The intrigues that were necessary to get permission from the censors for his second well-known comedy, La folle journée ou Le mariage de Figaro (The Great Day or Figaro's Wedding) seem amusing today and shed light on the unstable state the balance of power in France. The piece was completed in 1778, but the resistance on the part of Louis XVI. not finally defeated until 1784. The comedy immediately brought unprecedented success. Unlike in the barber , the people involved here live with memories of the past and the feeling of impermanence. Although the intrigues still end well, the doom and gloom of the late ancien régime is subliminal.

Figaro, the main character in both plays, is an original invention of Beaumarchais. It is possible that he played a play on words with the name Figaro: Fils Caron (Caron's son). In fact, he portrayed himself in many respects as the versatile adventurer who can easily rival middle-class or aristocratic opponents in terms of intelligence and wit, in the two pieces Bartolo and Almaviva. Although the comedy was later seen as a call to revolution, it is not: the rebellious Figaro - like its author in real life - comes to terms with the circumstances and makes the most of it by playing the right card. The subordination to his aristocratic teammate and opponent Almaviva does not change during the entire Figaro trilogy.

In 1782, the barber served as the model for the opera Il barbiere di Siviglia ossia L'inutile precauzione by Paisiello , which was so popular at the time that Rossini was warned of impending failure when he set out to work out his own version in 1816. Both pieces are known to international audiences mainly through the opera adaptations by Mozart (Le nozze di Figaro) and Rossini, but in the French-speaking area they also retained their popularity as comedies.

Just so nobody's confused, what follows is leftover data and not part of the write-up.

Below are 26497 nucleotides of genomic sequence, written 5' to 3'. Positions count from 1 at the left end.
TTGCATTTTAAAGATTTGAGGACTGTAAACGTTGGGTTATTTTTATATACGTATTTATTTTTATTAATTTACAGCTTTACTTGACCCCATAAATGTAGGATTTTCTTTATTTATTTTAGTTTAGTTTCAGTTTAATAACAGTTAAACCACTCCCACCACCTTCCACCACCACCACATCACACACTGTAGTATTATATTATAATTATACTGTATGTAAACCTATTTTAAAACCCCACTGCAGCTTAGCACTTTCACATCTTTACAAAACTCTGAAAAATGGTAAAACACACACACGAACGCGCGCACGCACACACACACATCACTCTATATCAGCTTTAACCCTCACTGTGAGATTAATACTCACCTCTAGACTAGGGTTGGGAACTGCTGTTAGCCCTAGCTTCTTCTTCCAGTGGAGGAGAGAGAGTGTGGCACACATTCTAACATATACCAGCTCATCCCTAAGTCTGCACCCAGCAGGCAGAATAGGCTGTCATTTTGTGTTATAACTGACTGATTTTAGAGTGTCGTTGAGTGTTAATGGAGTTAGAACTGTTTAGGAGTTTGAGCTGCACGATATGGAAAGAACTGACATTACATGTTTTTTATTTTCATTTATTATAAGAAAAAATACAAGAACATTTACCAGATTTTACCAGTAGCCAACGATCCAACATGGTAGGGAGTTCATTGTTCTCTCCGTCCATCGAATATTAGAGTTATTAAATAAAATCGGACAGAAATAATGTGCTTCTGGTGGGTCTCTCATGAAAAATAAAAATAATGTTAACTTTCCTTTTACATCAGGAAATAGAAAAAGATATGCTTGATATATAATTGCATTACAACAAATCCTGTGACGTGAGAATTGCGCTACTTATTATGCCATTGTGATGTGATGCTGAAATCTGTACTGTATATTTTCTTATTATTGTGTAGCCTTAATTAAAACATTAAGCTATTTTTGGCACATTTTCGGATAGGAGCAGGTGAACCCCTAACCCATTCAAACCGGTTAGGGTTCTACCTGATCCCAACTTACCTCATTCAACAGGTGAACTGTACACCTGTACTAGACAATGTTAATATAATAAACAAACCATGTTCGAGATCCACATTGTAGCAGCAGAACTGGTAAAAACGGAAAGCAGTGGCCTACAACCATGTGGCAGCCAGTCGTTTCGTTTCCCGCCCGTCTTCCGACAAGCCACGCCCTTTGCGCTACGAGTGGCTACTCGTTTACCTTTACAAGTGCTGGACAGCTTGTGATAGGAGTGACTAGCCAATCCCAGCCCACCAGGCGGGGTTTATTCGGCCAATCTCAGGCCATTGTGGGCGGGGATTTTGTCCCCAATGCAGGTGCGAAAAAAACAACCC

After Alexandre-Marie Colin: Adolphe Nourrit as Tarare (1823)

In 1787 Beaumarchais wrote the libretto for the opera Tarare , which Salieri set to music in close collaboration with him. With this extraordinary work, full of satirical peaks and political allusions, both wanted to create a new genre of musical theater. Salieri developed his very own declamatory style for this, which enabled him to create a flowing transition between sung and spoken passages at certain pitches. At the end of 1787 under the title Axur, re d'Ormus (A., King of Hormus), edited by Lorenzo da Ponte and almost completely re-set by Salieri, the libretto became the basis of one of the most successful operas of the late 18th century.

In 1790 Beaumarchais wrote an addendum to Tarare in which he takes a position on the new political situation in France; Le Couronnement de Tarare (The Coronation of T.) was also set to music by Salieri.

William Ashley after Alexandre-Joseph Desenne: La mère coupable, 4th act, scene 13 (around 1830)

In 1792 the last part of the Figaro trilogy L'autre Tartuffe ou La mère coupable (The New T. or The Guilty Mother) was performed, but was lost in the turmoil of the revolution. After returning from exile, Beaumarchais endeavored with great financial commitment to resume. It was realized in May 1797 and was a success. The author even planned, together with Grétry, to make another opera, but that never happened. It was not until Milhaud's La mère coupable that the third Figaro piece made it to the opera stage in 1966.

Beaumarchais had great success with his Mémoires (memoirs) in the Goëzman affair, the most eloquent polemics since Voltaire . The whole of educated Europe - including Voltaire and Goethe - admired them and was amused by them.